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Quantum Field Theory And Renormalization

Although the quantum theory began with the study of radiation, it took more than two decades before the electromagnetic field itself was quantized. The results obtained before 1928 used semiclassical approaches such as Bohr's correspondence principle. Dirac first made a fully quantum theory of electrons interacting with photons in 1927. Heisenberg, Pauli, and later Fermi, extended the theory, but although it produced valuable results not otherwise obtainable, it was found to be mathematically unsound at very high energy, and predicted infinite results for the obviously finite charge and mass of the electron. The problem was solved only in the late 1940s by the renormalization theories of the American theorists Richard Feynman, Julian Schwinger, Freeman Dyson, and the Japanese theorist Sin-itiro Tomonaga. Elementary particle physics in the twenty-first century is dominated by a so-called Standard Model, which is based entirely on the use of renormalized quantum fields.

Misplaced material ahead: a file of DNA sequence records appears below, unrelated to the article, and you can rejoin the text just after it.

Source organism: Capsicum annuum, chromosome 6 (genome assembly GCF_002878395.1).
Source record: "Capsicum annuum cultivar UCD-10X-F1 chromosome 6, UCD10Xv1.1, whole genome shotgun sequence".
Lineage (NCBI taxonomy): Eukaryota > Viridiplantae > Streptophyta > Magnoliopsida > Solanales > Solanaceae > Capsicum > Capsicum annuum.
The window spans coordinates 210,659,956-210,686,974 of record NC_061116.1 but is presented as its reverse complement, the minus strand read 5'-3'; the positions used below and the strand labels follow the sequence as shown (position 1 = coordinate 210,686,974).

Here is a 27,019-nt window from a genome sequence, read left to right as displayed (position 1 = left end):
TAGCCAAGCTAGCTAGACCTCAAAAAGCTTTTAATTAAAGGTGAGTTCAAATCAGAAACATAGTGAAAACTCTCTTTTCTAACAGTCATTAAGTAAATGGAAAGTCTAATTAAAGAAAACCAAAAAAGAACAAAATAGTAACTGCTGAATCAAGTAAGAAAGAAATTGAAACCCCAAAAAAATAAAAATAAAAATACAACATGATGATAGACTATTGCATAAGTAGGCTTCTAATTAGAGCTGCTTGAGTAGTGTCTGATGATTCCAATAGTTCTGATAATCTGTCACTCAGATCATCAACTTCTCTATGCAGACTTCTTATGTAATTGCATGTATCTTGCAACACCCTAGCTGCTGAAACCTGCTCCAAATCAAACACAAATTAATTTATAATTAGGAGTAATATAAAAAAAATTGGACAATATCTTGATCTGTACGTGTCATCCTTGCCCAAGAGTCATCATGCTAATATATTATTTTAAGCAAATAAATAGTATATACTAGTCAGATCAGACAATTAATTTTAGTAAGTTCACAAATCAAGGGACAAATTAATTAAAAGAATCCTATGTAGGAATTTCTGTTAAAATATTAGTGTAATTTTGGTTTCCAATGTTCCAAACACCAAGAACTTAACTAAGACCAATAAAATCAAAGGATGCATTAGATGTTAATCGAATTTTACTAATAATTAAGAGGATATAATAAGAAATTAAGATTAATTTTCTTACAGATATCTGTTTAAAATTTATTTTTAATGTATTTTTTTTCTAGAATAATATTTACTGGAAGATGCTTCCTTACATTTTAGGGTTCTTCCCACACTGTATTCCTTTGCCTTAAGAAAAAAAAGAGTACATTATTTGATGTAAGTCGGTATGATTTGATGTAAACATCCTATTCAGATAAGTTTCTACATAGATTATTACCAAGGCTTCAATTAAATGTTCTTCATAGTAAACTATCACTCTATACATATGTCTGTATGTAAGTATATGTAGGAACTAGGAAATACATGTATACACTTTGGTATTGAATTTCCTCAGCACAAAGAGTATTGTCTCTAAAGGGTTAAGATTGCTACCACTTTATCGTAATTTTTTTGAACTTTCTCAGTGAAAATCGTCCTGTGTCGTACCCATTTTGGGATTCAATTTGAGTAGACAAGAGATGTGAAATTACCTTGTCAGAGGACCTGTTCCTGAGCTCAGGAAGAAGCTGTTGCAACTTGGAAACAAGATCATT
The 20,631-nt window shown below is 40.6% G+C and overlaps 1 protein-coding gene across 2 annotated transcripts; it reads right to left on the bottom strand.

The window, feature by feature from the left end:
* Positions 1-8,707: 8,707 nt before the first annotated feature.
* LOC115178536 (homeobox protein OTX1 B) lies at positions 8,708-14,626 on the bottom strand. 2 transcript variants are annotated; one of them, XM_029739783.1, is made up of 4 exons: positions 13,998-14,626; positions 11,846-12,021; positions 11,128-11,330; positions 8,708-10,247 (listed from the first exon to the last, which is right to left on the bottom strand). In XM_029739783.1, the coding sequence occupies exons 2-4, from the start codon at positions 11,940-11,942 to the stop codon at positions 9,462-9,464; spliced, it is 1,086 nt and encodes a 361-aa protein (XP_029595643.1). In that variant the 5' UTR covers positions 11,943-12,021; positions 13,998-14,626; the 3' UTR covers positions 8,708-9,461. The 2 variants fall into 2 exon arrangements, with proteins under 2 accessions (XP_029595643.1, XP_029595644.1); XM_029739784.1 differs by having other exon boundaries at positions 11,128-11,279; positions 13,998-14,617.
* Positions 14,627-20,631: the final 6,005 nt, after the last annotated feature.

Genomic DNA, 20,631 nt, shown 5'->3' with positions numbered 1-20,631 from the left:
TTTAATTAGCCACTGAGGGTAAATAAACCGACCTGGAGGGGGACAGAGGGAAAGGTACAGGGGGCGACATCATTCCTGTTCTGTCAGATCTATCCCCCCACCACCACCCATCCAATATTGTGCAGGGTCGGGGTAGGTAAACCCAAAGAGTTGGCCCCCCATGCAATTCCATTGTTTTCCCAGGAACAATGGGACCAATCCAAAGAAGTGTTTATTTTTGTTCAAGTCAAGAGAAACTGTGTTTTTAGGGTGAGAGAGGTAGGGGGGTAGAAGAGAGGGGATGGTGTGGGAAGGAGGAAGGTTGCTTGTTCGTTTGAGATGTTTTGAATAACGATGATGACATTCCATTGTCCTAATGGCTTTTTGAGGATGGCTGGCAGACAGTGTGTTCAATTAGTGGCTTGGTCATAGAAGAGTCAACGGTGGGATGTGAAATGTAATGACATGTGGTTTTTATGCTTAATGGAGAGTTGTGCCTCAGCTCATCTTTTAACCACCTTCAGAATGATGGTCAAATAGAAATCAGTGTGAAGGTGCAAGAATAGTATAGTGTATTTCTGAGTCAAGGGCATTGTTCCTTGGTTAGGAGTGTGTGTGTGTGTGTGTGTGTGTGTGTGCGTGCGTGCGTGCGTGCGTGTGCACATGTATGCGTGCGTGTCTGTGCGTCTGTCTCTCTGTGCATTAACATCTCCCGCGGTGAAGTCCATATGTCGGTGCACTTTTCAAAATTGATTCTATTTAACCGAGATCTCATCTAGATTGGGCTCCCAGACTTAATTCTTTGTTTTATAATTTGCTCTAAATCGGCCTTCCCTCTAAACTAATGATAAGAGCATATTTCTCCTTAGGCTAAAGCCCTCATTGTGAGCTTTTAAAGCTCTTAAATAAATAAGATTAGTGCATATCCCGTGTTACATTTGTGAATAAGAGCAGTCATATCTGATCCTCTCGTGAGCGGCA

See also Physics; Relativity; Science.


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Mehra, Jagdish, and Helmut Rechenberg. The Historical Development of Quantum Theory. 6 vols. New York: Springer-Verlag, 1982–2001. The most complete history available.

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van der Waerden, B. L., ed. Sources of Quantum Mechanics. Amsterdam: North-Holland Publishing, 1967. Reprint. New York: Dover Publications, 1968.

Wheaton, Bruce R. The Tiger and the Shark: Empirical Roots of Wave-Particle Dualism. Cambridge, U.K., and New York: Cambridge University Press, 1983.

Laurie M. Brown

Additional topics

Science EncyclopediaScience & Philosophy: Propagation to Quantum electrodynamics (QED)Quantum - Planck's Paper Of 1900, Einstein's Light Quantum, Neils Bohr And The "old Quantum Theory"